The Rolling Stones / Their Satanic Majesties Request – How Good Is the Original Unboxed Decca?

Good.

But not as good as the right later pressings with the Decca in a Box label, the ones that were produced from about 1970 on.

The Unboxed Decca pressing earned a Super Hot Stamper grade (A++). The later pressing, which seems to always have the same stamper, showed us just how good the album can sound.

Since the originals are pricey and hard to find, not to mention noisier than the later pressings as a rule, we don’t pick them up unless they are very cheap. They cannot win a shootout in our experience.


As of 2021, this album sounds better to us this way:

On the Right Import Pressing 

On the Right Reissue Pressing

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Reviews and Commentaries for Their Satanic Majesties Request

This is the Stones at their most experimental, so there are plenty of strange effects and trippy arrangements. Only the best copies manage to make sense of it, but when you find one this music is a lot of fun.

Not only is it hard to find great copies of this album, it’s hard to play them when you do find them. You’re going to need a hi-res, super low distortion front end to play this properly, but if you’ve got the goods this is one hot record! Play this with a budget cart / table / arm and you’ll hear very little of the magic that we heard.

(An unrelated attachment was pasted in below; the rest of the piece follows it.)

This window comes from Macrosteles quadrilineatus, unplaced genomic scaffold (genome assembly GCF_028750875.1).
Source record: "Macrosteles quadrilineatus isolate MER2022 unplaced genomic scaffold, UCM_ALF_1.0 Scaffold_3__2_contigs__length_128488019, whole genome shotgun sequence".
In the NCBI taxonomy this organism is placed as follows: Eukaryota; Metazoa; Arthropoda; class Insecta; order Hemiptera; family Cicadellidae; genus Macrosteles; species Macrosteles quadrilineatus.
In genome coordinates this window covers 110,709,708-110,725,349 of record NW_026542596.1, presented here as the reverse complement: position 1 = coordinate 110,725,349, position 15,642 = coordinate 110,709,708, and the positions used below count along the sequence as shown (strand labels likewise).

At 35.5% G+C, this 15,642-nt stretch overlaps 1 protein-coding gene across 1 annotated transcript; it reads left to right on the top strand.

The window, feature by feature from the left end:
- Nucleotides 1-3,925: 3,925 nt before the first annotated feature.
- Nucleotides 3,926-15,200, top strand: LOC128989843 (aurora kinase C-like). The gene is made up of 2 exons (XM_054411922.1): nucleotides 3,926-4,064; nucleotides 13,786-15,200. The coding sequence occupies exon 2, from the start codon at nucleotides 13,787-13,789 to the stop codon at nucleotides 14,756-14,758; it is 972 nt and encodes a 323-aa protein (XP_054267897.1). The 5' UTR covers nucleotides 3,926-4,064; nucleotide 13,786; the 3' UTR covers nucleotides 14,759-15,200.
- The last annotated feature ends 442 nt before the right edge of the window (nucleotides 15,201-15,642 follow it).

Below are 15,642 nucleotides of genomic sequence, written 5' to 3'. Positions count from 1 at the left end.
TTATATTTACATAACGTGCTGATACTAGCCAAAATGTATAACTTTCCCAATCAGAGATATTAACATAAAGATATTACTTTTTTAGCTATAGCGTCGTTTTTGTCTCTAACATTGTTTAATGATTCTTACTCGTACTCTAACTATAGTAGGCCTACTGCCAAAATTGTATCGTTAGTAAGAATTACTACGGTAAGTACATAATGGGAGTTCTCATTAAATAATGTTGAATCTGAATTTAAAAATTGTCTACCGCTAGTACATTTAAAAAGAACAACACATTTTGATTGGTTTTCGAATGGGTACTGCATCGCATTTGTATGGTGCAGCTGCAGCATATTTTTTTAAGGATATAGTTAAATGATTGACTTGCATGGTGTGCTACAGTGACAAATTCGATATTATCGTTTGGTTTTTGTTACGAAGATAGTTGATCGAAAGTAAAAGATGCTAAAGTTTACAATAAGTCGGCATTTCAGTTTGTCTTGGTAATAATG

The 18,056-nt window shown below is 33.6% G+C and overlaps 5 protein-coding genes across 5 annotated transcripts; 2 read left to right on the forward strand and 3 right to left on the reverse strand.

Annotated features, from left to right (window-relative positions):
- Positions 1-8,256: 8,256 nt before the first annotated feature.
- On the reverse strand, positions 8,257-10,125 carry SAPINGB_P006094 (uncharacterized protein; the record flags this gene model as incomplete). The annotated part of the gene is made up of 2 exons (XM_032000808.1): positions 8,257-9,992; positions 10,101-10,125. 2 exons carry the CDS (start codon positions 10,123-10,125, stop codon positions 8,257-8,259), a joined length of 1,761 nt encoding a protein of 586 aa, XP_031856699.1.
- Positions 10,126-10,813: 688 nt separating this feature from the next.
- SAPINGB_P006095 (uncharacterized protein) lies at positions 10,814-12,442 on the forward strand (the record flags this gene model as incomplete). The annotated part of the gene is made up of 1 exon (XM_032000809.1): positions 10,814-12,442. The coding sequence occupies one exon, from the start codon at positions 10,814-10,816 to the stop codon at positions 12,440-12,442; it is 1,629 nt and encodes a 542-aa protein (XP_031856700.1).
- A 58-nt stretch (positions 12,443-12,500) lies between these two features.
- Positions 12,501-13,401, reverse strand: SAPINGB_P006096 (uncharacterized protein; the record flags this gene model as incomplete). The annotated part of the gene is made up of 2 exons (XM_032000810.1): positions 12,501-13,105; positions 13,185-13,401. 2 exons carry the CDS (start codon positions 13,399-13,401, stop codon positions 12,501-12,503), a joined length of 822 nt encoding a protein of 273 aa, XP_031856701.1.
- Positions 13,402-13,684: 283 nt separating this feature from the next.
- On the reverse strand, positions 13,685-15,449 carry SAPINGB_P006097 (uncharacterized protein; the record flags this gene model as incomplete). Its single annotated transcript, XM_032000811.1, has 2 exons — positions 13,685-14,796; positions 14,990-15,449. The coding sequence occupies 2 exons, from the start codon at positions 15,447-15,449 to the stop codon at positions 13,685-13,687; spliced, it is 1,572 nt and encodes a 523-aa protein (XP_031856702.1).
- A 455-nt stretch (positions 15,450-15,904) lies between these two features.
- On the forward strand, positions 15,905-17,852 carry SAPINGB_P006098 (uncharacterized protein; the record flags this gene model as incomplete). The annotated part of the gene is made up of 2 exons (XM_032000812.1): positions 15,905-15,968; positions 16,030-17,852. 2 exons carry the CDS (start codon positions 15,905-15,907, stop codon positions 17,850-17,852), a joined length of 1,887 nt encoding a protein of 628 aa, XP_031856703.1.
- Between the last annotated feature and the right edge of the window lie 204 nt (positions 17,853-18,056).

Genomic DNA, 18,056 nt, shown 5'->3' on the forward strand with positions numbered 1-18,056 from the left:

This is some crazy music! If you’re looking for the raging bluesy rock of Sticky Fingers and Let It Bleed, you’ll find some of that here but also a lot of psychedelic madness. You get some great rockers though — Citadel, 2000 Man, and 2000 Light Years From Home to name a few. She’s A Rainbow is the poppiest song here, and on this copy it sounds WONDERFUL.

AMG Review

Without a doubt, no Rolling Stones album – and, indeed, very few rock albums from any era – split critical opinion as much as the Rolling Stones’ psychedelic outing. Many dismiss the record as sub-Sgt. Pepper posturing; others confess, if only in private, to a fascination with the album’s inventive arrangements, which incorporated some African rhythms, Mellotrons, and full orchestration. Never before or since did the Stones take so many chances in the studio. […]

In 1968, the Stones would go back to the basics, and never wander down these paths again, making this all the more of a fascinating anomaly in the group’s discography.

TRACK LISTING

Side One

Sing This All Together
Citadel
In Another Land
2000 Man

Side Two

Sing This All Together (See What Happens)
She’s a Rainbow
The Lantern
Gomper
2000 Light Years from Home
On With the Show